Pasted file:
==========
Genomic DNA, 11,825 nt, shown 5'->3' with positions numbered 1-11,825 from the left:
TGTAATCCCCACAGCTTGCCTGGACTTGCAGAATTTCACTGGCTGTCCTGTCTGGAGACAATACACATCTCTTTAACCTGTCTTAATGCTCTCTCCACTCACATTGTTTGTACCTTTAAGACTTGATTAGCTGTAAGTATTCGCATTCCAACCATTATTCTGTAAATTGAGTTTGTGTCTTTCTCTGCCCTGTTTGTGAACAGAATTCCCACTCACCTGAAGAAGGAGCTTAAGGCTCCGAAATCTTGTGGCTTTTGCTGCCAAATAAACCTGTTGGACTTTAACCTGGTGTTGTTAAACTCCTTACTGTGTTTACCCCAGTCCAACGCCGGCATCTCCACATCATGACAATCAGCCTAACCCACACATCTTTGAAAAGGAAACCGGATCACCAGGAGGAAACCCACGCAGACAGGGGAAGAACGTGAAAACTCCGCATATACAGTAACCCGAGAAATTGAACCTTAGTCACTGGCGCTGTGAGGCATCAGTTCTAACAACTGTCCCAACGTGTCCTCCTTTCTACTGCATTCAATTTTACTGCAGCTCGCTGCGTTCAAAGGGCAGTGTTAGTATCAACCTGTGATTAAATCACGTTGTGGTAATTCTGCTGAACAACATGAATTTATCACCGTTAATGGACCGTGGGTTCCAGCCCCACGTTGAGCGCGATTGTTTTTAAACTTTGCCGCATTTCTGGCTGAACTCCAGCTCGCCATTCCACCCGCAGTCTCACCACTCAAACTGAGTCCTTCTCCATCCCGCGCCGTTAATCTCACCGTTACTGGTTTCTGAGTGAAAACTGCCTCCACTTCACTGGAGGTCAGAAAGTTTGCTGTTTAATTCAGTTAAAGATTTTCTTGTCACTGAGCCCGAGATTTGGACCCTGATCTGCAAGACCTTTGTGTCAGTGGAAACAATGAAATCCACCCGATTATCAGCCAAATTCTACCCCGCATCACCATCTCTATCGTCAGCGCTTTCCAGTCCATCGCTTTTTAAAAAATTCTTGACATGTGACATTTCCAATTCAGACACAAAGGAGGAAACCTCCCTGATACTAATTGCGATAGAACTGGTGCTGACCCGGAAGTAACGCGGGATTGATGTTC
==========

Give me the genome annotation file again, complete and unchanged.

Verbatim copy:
Genomic DNA, 11,825 nt, shown 5'->3' with positions numbered 1-11,825 from the left:
TGTAATCCCCACAGCTTGCCTGGACTTGCAGAATTTCACTGGCTGTCCTGTCTGGAGACAATACACATCTCTTTAACCTGTCTTAATGCTCTCTCCACTCACATTGTTTGTACCTTTAAGACTTGATTAGCTGTAAGTATTCGCATTCCAACCATTATTCTGTAAATTGAGTTTGTGTCTTTCTCTGCCCTGTTTGTGAACAGAATTCCCACTCACCTGAAGAAGGAGCTTAAGGCTCCGAAATCTTGTGGCTTTTGCTGCCAAATAAACCTGTTGGACTTTAACCTGGTGTTGTTAAACTCCTTACTGTGTTTACCCCAGTCCAACGCCGGCATCTCCACATCATGACAATCAGCCTAACCCACACATCTTTGAAAAGGAAACCGGATCACCAGGAGGAAACCCACGCAGACAGGGGAAGAACGTGAAAACTCCGCATATACAGTAACCCGAGAAATTGAACCTTAGTCACTGGCGCTGTGAGGCATCAGTTCTAACAACTGTCCCAACGTGTCCTCCTTTCTACTGCATTCAATTTTACTGCAGCTCGCTGCGTTCAAAGGGCAGTGTTAGTATCAACCTGTGATTAAATCACGTTGTGGTAATTCTGCTGAACAACATGAATTTATCACCGTTAATGGACCGTGGGTTCCAGCCCCACGTTGAGCGCGATTGTTTTTAAACTTTGCCGCATTTCTGGCTGAACTCCAGCTCGCCATTCCACCCGCAGTCTCACCACTCAAACTGAGTCCTTCTCCATCCCGCGCCGTTAATCTCACCGTTACTGGTTTCTGAGTGAAAACTGCCTCCACTTCACTGGAGGTCAGAAAGTTTGCTGTTTAATTCAGTTAAAGATTTTCTTGTCACTGAGCCCGAGATTTGGACCCTGATCTGCAAGACCTTTGTGTCAGTGGAAACAATGAAATCCACCCGATTATCAGCCAAATTCTACCCCGCATCACCATCTCTATCGTCAGCGCTTTCCAGTCCATCGCTTTTTAAAAAATTCTTGACATGTGACATTTCCAATTCAGACACAAAGGAGGAAACCTCCCTGATACTAATTGCGATAGAACTGGTGCTGACCCGGAAGTAACGCGGGATTGATGTTC